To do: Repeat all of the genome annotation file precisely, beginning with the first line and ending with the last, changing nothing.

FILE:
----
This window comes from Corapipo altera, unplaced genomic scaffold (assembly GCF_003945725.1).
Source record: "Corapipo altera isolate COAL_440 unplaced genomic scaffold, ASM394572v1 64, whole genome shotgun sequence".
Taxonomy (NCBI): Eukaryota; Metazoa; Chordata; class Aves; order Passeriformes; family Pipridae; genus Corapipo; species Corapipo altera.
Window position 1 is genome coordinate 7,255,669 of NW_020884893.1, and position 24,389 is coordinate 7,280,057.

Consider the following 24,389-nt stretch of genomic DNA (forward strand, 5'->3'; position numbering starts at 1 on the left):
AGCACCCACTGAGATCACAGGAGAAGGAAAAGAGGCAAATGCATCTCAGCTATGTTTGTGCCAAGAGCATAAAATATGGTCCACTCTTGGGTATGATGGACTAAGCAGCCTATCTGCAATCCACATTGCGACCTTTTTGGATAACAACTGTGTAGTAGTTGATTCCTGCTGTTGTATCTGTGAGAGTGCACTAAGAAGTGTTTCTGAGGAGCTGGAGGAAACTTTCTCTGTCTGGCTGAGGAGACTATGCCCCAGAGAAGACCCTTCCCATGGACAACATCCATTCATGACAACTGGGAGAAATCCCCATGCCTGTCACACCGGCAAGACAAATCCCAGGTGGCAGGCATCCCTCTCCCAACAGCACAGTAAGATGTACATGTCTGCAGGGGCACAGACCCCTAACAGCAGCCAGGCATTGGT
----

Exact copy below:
This window comes from Corapipo altera, unplaced genomic scaffold (assembly GCF_003945725.1).
Source record: "Corapipo altera isolate COAL_440 unplaced genomic scaffold, ASM394572v1 64, whole genome shotgun sequence".
Taxonomy (NCBI): Eukaryota; Metazoa; Chordata; class Aves; order Passeriformes; family Pipridae; genus Corapipo; species Corapipo altera.
Window position 1 is genome coordinate 7,255,669 of NW_020884893.1, and position 24,389 is coordinate 7,280,057.

Consider the following 24,389-nt stretch of genomic DNA (forward strand, 5'->3'; position numbering starts at 1 on the left):
AGCACCCACTGAGATCACAGGAGAAGGAAAAGAGGCAAATGCATCTCAGCTATGTTTGTGCCAAGAGCATAAAATATGGTCCACTCTTGGGTATGATGGACTAAGCAGCCTATCTGCAATCCACATTGCGACCTTTTTGGATAACAACTGTGTAGTAGTTGATTCCTGCTGTTGTATCTGTGAGAGTGCACTAAGAAGTGTTTCTGAGGAGCTGGAGGAAACTTTCTCTGTCTGGCTGAGGAGACTATGCCCCAGAGAAGACCCTTCCCATGGACAACATCCATTCATGACAACTGGGAGAAATCCCCATGCCTGTCACACCGGCAAGACAAATCCCAGGTGGCAGGCATCCCTCTCCCAACAGCACAGTAAGATGTACATGTCTGCAGGGGCACAGACCCCTAACAGCAGCCAGGCATTGGT